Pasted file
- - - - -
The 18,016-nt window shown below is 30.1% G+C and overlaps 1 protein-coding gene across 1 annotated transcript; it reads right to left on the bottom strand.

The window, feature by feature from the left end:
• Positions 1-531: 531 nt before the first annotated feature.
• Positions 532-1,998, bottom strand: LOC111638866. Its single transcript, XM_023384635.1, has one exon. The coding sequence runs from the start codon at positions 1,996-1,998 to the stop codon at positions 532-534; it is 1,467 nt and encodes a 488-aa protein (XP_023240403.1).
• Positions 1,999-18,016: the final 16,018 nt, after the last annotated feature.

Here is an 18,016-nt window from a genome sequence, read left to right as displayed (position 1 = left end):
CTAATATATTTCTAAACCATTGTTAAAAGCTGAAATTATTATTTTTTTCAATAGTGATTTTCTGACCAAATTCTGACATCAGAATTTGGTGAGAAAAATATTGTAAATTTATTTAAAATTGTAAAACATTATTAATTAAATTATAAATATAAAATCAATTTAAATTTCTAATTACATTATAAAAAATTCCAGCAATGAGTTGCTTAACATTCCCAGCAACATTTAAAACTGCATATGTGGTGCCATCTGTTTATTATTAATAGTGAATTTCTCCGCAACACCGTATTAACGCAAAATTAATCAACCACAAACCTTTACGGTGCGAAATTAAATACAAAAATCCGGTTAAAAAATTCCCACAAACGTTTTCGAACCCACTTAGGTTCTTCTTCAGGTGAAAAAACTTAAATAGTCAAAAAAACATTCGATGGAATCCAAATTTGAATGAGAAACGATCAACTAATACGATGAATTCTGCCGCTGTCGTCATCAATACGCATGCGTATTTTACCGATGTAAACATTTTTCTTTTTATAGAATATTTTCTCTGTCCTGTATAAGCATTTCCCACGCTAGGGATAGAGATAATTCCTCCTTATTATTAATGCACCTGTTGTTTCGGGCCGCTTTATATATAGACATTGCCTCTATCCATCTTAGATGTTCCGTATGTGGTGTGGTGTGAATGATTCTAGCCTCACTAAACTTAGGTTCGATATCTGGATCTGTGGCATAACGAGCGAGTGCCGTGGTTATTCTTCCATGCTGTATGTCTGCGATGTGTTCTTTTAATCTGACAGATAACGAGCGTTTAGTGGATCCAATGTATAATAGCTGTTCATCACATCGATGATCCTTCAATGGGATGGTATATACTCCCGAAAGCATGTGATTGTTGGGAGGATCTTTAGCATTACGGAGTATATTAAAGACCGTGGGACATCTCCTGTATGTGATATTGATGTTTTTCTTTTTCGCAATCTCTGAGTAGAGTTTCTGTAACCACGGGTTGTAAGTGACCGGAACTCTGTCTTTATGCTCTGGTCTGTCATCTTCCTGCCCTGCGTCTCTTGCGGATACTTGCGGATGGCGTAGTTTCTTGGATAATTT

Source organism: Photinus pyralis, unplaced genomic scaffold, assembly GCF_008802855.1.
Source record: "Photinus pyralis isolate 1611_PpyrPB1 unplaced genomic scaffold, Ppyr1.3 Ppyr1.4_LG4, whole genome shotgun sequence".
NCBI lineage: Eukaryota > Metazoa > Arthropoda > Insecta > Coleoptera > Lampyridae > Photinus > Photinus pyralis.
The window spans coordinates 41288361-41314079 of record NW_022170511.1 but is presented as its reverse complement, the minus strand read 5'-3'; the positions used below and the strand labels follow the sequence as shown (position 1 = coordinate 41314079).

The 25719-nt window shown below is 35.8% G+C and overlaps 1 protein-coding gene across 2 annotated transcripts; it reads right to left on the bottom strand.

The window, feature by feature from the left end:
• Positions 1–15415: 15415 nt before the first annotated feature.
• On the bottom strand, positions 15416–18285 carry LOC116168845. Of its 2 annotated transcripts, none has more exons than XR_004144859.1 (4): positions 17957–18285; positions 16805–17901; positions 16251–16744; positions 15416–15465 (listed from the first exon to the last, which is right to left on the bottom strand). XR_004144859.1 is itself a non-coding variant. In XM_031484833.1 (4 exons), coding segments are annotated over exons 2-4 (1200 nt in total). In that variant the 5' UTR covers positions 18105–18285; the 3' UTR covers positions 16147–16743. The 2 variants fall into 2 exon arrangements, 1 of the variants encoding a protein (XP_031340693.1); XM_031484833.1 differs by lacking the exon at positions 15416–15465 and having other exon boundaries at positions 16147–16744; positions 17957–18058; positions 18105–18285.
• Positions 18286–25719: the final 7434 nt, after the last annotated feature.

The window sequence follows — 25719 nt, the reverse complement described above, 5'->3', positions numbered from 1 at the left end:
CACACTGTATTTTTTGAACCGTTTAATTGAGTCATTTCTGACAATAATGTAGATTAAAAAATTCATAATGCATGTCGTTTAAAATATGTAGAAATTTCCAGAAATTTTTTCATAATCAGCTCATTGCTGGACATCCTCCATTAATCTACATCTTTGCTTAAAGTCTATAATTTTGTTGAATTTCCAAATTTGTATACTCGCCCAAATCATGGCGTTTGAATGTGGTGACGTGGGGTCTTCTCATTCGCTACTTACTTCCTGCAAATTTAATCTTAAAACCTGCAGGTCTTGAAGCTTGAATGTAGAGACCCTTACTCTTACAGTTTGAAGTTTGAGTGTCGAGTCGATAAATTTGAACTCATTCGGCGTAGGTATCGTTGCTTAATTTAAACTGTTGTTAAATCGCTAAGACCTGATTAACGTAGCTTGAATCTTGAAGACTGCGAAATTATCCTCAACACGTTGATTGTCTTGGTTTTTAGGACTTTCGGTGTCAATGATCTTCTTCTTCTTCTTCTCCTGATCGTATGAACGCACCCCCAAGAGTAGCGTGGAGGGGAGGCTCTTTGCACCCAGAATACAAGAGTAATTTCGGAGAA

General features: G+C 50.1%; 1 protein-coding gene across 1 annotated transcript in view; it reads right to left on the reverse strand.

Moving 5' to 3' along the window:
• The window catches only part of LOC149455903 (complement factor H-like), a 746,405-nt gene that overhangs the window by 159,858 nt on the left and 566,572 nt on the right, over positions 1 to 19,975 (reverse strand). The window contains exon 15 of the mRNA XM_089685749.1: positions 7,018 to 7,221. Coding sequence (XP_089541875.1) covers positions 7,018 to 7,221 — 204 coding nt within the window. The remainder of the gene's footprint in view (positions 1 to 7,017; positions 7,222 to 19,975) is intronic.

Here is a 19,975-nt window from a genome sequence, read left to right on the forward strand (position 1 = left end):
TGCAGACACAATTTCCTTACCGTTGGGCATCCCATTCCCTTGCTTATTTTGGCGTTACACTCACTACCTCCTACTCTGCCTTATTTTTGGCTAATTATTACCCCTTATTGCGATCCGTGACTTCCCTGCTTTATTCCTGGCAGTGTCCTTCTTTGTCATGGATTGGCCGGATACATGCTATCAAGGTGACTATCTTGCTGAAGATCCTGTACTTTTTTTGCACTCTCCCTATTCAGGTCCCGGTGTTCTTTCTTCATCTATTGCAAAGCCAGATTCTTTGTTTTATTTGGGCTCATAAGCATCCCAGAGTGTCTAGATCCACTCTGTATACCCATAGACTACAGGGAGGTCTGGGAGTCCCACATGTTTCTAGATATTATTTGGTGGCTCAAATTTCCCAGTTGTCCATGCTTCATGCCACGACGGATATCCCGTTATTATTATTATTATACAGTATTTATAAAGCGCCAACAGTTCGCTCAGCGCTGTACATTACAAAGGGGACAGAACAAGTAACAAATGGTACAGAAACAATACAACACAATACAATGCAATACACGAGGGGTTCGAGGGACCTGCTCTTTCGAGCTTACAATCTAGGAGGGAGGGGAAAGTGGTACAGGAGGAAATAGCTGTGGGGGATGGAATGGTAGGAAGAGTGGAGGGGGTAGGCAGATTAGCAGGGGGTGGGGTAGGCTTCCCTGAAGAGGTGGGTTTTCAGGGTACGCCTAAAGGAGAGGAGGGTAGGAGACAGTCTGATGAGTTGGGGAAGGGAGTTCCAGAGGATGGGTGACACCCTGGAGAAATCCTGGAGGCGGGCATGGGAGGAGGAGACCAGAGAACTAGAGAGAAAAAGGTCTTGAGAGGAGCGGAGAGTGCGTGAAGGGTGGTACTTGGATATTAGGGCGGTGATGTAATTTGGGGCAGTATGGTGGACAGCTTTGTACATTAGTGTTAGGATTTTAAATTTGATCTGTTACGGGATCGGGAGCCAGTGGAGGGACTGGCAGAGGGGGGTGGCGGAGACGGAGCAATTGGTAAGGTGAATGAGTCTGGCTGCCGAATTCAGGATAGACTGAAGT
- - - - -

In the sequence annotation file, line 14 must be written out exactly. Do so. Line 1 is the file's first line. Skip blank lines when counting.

• Positions 1–15415: 15415 nt before the first annotated feature.